SARD’s Tuned Toyota GR 86 Looks Ready to Race in “Gran Turismo”
The Toyota GR 86 isn’t even on sale yet in the United States, yet we’re already seeing tuned and restyled versions coming from the usual suspects out of Japan. The latest one is a product of SARD, a tuner and racing outfit specializing in Toyota products. The company is probably most recognizable to Americans as the creator of some race versions of the Toyota Supra in various versions of the Gran Turismo series of PlayStation games. One part of SARD’s business even works on Toyota-powered powerboats. This GR 86, however, is a product of the company’s street tuning arm, and the result looks a bit like a baby Lexus LFA.
This resemblance comes mainly from the deep triangular elements under the sport coupe’s headlights, which replace a set of boomerang-shaped black elements that call this space home on the run-of-the-mill GR 86. A thick, bold panel with the SARD logo sweeps across the top of the front fender vent, while a chunky appliqué adds a wedge-y element forward of the rear wheels, giving a sense of additional body width without actually swelling the fenders (which appear to be otherwise stock, although we can’t be entirely sure since details on this build are limited). At the rear, aftermarket taillights and a new exhaust system with suitably big, bold tips complement a form-fitting carbon-fiber wing.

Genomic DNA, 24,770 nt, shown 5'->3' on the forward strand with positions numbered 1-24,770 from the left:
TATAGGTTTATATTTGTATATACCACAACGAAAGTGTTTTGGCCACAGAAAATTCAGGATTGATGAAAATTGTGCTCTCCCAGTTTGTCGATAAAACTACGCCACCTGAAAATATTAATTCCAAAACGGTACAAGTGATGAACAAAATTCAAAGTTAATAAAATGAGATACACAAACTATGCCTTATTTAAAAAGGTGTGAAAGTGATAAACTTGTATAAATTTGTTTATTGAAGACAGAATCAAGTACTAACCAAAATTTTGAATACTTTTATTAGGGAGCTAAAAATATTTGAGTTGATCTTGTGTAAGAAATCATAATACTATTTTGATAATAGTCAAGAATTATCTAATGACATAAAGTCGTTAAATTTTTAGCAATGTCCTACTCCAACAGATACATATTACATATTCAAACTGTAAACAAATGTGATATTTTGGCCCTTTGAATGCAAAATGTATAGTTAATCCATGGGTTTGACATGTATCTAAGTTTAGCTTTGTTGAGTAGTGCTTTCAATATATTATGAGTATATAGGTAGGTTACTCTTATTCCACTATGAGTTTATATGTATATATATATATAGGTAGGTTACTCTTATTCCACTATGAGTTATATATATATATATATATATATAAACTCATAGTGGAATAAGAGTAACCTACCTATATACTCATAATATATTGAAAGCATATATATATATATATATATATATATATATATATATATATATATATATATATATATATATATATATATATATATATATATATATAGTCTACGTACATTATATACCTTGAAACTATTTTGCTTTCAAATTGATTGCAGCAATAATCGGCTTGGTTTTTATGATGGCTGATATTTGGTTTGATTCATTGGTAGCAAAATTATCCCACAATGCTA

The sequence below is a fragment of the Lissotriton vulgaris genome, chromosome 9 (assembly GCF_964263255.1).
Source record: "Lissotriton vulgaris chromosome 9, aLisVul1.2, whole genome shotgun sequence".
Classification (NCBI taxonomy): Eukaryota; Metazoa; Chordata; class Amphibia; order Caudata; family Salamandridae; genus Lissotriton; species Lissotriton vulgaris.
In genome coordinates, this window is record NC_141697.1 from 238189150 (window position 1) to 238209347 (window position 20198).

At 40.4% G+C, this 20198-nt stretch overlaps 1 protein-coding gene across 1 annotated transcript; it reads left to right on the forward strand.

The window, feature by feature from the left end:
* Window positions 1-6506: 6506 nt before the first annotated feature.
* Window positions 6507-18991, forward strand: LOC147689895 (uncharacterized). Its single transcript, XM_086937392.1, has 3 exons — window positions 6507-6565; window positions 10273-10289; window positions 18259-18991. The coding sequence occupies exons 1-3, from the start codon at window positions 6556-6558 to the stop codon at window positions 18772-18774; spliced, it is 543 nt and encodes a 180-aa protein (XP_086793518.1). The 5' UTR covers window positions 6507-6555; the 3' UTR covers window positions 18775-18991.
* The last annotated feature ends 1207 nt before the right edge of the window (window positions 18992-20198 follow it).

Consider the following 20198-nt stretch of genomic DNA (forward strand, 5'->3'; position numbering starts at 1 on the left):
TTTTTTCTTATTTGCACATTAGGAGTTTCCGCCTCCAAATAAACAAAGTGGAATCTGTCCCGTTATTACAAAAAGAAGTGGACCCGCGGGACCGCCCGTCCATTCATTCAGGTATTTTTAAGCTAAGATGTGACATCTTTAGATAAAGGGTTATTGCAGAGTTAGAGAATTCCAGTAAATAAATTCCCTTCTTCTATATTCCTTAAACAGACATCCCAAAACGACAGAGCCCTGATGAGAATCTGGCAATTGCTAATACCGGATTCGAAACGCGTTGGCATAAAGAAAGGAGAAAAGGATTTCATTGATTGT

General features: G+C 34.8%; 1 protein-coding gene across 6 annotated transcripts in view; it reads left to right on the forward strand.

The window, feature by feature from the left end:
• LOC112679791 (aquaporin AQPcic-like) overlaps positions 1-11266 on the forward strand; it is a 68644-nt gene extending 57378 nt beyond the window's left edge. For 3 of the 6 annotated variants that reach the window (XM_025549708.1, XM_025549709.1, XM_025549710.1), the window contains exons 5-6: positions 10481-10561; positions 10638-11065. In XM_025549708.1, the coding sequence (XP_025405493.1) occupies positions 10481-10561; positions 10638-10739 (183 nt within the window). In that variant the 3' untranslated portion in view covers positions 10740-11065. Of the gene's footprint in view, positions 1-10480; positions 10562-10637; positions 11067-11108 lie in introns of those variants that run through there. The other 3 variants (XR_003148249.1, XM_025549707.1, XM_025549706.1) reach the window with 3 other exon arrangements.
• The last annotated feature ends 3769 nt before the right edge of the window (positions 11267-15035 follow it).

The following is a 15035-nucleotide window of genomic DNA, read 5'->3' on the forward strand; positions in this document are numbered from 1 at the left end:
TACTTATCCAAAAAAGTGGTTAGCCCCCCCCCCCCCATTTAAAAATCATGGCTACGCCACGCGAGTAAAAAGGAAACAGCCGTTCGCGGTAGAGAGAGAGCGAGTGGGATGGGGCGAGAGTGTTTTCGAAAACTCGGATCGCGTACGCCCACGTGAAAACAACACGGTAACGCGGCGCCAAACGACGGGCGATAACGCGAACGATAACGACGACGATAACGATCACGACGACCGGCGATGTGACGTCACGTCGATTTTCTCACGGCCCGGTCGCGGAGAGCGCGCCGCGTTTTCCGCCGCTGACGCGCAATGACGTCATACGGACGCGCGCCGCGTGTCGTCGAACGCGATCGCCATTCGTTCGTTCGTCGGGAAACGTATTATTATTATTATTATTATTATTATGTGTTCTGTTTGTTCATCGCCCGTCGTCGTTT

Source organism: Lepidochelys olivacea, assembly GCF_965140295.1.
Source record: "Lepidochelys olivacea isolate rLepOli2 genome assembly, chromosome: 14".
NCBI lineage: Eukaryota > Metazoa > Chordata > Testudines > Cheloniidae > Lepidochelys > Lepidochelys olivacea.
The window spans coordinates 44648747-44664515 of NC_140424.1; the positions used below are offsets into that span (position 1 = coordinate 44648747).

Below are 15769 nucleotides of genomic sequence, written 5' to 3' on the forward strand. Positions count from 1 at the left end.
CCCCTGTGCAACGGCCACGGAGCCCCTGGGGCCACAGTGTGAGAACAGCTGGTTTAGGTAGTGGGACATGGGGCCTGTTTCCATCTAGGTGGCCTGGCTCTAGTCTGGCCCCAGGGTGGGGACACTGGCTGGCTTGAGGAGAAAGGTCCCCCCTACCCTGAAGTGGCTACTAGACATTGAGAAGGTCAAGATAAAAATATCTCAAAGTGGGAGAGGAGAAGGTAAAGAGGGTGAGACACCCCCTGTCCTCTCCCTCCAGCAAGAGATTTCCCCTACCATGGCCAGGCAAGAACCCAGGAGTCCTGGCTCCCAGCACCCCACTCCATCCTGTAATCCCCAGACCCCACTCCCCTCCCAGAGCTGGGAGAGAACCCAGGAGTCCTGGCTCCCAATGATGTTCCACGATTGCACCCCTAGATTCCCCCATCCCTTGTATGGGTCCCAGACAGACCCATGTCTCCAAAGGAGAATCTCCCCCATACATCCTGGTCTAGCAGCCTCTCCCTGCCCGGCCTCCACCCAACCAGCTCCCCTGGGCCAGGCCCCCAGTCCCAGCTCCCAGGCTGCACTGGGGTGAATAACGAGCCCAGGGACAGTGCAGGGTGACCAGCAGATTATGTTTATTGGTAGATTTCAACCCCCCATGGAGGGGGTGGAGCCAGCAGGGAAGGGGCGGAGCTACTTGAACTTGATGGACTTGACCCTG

Whether you think SARD’s work is an improvement on the standard GR 86 is entirely subjective. It is, however, keeping in line with the company’s concept versions of the GR 86’s predecessor, the Toyota 86—particularly the 86 GT3 concept this GR 86 is pictured next to.
We’ve only ridden in the BRZ and GR 86 at this point, although we expect a chance to get behind the wheel very soon. The Toyobaru twins are now powered by a 228-hp 2.4-liter flat-four engine. A manual transmission comes standard, and we expect both cars to be slightly quicker to 60 mph than the 6.6-second estimates of both Subaru and Toyota. Based on our time in the passenger seat, we’re hopeful that Toyota actually fixed some of the things that frustrated us about the last car while maintaining the prior car’s driver-focused nature.
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